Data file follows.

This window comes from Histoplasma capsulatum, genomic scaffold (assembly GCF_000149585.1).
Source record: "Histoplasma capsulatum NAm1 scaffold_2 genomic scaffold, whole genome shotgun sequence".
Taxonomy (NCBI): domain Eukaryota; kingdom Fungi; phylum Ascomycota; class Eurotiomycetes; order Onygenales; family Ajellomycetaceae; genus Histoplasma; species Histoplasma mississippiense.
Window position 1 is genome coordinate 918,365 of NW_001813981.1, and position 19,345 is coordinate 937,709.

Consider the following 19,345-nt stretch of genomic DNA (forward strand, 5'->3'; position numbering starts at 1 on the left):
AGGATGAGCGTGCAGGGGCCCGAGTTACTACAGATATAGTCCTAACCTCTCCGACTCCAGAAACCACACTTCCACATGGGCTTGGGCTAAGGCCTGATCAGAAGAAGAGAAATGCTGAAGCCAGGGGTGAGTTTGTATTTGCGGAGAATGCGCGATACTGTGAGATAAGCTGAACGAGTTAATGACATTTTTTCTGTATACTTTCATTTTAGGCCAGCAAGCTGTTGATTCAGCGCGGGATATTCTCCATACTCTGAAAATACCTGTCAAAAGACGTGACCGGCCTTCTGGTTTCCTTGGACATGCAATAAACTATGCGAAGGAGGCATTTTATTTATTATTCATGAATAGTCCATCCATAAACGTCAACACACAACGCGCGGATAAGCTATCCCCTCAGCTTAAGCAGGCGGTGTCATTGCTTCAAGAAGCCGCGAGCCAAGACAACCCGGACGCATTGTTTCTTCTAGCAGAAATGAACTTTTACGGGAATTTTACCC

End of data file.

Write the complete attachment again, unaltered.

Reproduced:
This window comes from Histoplasma capsulatum, genomic scaffold (assembly GCF_000149585.1).
Source record: "Histoplasma capsulatum NAm1 scaffold_2 genomic scaffold, whole genome shotgun sequence".
Taxonomy (NCBI): domain Eukaryota; kingdom Fungi; phylum Ascomycota; class Eurotiomycetes; order Onygenales; family Ajellomycetaceae; genus Histoplasma; species Histoplasma mississippiense.
Window position 1 is genome coordinate 918,365 of NW_001813981.1, and position 19,345 is coordinate 937,709.

Consider the following 19,345-nt stretch of genomic DNA (forward strand, 5'->3'; position numbering starts at 1 on the left):
AGGATGAGCGTGCAGGGGCCCGAGTTACTACAGATATAGTCCTAACCTCTCCGACTCCAGAAACCACACTTCCACATGGGCTTGGGCTAAGGCCTGATCAGAAGAAGAGAAATGCTGAAGCCAGGGGTGAGTTTGTATTTGCGGAGAATGCGCGATACTGTGAGATAAGCTGAACGAGTTAATGACATTTTTTCTGTATACTTTCATTTTAGGCCAGCAAGCTGTTGATTCAGCGCGGGATATTCTCCATACTCTGAAAATACCTGTCAAAAGACGTGACCGGCCTTCTGGTTTCCTTGGACATGCAATAAACTATGCGAAGGAGGCATTTTATTTATTATTCATGAATAGTCCATCCATAAACGTCAACACACAACGCGCGGATAAGCTATCCCCTCAGCTTAAGCAGGCGGTGTCATTGCTTCAAGAAGCCGCGAGCCAAGACAACCCGGACGCATTGTTTCTTCTAGCAGAAATGAACTTTTACGGGAATTTTACCC